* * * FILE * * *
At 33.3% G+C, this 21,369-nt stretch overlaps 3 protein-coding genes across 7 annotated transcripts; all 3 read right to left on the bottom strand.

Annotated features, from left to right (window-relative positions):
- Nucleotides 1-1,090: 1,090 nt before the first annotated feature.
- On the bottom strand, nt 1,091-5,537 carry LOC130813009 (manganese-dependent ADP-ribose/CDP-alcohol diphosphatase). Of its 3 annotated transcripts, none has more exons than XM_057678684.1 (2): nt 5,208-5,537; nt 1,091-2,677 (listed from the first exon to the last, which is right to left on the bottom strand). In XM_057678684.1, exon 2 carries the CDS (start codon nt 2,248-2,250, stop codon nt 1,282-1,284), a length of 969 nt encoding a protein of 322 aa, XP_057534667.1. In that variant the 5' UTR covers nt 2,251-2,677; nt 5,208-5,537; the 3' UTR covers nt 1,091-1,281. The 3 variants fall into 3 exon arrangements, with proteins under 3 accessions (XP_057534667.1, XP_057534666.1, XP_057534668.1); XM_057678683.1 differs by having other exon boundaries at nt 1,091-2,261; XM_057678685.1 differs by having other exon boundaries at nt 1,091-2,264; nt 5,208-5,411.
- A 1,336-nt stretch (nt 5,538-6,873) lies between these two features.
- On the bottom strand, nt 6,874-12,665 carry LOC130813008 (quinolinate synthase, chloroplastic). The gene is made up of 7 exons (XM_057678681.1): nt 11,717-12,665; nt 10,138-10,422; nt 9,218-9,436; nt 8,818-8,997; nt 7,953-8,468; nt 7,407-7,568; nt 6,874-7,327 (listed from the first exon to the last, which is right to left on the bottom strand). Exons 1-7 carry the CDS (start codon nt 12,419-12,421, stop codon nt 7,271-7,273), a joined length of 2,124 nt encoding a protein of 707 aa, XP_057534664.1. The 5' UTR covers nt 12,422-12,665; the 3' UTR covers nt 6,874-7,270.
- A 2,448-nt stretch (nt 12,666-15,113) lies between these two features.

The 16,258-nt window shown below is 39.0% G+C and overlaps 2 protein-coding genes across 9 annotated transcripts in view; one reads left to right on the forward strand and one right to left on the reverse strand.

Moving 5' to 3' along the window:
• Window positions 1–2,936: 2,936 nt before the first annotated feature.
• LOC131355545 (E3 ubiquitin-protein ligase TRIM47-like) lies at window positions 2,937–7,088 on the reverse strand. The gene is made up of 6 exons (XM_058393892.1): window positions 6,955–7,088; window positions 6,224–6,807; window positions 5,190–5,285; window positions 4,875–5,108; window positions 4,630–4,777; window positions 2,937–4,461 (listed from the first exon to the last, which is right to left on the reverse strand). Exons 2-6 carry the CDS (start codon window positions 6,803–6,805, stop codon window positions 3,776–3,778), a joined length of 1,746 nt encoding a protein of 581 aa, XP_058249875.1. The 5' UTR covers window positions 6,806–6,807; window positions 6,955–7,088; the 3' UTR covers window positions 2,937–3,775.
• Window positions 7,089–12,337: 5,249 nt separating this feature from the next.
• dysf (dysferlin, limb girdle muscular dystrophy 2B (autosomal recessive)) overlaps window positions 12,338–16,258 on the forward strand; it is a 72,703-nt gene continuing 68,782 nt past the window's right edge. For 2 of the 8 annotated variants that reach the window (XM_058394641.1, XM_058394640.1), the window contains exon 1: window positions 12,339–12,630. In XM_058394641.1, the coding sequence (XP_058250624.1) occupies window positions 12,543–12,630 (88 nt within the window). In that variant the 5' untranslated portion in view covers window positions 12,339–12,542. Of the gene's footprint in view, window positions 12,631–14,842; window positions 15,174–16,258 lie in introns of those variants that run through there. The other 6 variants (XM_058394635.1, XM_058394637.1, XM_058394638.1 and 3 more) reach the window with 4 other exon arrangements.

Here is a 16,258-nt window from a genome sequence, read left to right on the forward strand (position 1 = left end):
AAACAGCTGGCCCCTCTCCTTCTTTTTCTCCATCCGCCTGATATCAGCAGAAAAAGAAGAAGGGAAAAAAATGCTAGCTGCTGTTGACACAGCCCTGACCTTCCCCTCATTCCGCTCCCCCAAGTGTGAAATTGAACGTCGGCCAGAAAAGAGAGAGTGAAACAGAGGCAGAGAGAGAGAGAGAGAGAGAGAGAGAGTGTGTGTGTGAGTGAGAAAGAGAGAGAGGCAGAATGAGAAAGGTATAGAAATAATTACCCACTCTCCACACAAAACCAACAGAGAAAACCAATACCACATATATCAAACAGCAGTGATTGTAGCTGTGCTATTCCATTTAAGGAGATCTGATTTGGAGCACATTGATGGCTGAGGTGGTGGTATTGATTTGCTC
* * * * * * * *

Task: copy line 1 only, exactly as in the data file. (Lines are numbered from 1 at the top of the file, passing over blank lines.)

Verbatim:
At 33.3% G+C, this 21,369-nt stretch overlaps 3 protein-coding genes across 7 annotated transcripts; all 3 read right to left on the bottom strand.